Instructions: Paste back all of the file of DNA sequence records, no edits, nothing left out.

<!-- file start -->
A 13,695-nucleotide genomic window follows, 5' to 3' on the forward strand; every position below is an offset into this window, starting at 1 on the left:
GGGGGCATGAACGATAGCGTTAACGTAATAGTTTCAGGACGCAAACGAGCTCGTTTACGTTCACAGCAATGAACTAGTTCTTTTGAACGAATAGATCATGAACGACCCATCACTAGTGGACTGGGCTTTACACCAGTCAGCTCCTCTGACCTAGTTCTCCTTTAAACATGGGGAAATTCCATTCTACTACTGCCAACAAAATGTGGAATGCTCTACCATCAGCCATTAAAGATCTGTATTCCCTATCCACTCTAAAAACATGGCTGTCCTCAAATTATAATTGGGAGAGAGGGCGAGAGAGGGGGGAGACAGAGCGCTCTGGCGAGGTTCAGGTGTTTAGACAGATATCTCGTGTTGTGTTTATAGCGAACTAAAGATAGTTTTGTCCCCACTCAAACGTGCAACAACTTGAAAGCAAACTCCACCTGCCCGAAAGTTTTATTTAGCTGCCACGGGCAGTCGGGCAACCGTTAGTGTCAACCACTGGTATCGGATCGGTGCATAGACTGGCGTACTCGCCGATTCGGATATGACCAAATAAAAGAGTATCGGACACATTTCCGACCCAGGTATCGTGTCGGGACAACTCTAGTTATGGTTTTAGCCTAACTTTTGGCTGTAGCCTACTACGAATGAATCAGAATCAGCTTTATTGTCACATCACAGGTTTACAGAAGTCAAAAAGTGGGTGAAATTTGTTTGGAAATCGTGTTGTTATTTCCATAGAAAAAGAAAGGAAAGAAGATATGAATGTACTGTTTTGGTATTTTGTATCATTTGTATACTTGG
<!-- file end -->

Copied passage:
A 13,695-nucleotide genomic window follows, 5' to 3' on the forward strand; every position below is an offset into this window, starting at 1 on the left:
GGGGGCATGAACGATAGCGTTAACGTAATAGTTTCAGGACGCAAACGAGCTCGTTTACGTTCACAGCAATGAACTAGTTCTTTTGAACGAATAGATCATGAACGACCCATCACTAGTGGACTGGGCTTTACACCAGTCAGCTCCTCTGACCTAGTTCTCCTTTAAACATGGGGAAATTCCATTCTACTACTGCCAACAAAATGTGGAATGCTCTACCATCAGCCATTAAAGATCTGTATTCCCTATCCACTCTAAAAACATGGCTGTCCTCAAATTATAATTGGGAGAGAGGGCGAGAGAGGGGGGAGACAGAGCGCTCTGGCGAGGTTCAGGTGTTTAGACAGATATCTCGTGTTGTGTTTATAGCGAACTAAAGATAGTTTTGTCCCCACTCAAACGTGCAACAACTTGAAAGCAAACTCCACCTGCCCGAAAGTTTTATTTAGCTGCCACGGGCAGTCGGGCAACCGTTAGTGTCAACCACTGGTATCGGATCGGTGCATAGACTGGCGTACTCGCCGATTCGGATATGACCAAATAAAAGAGTATCGGACACATTTCCGACCCAGGTATCGTGTCGGGACAACTCTAGTTATGGTTTTAGCCTAACTTTTGGCTGTAGCCTACTACGAATGAATCAGAATCAGCTTTATTGTCACATCACAGGTTTACAGAAGTCAAAAAGTGGGTGAAATTTGTTTGGAAATCGTGTTGTTATTTCCATAGAAAAAGAAAGGAAAGAAGATATGAATGTACTGTTTTGGTATTTTGTATCATTTGTATACTTGG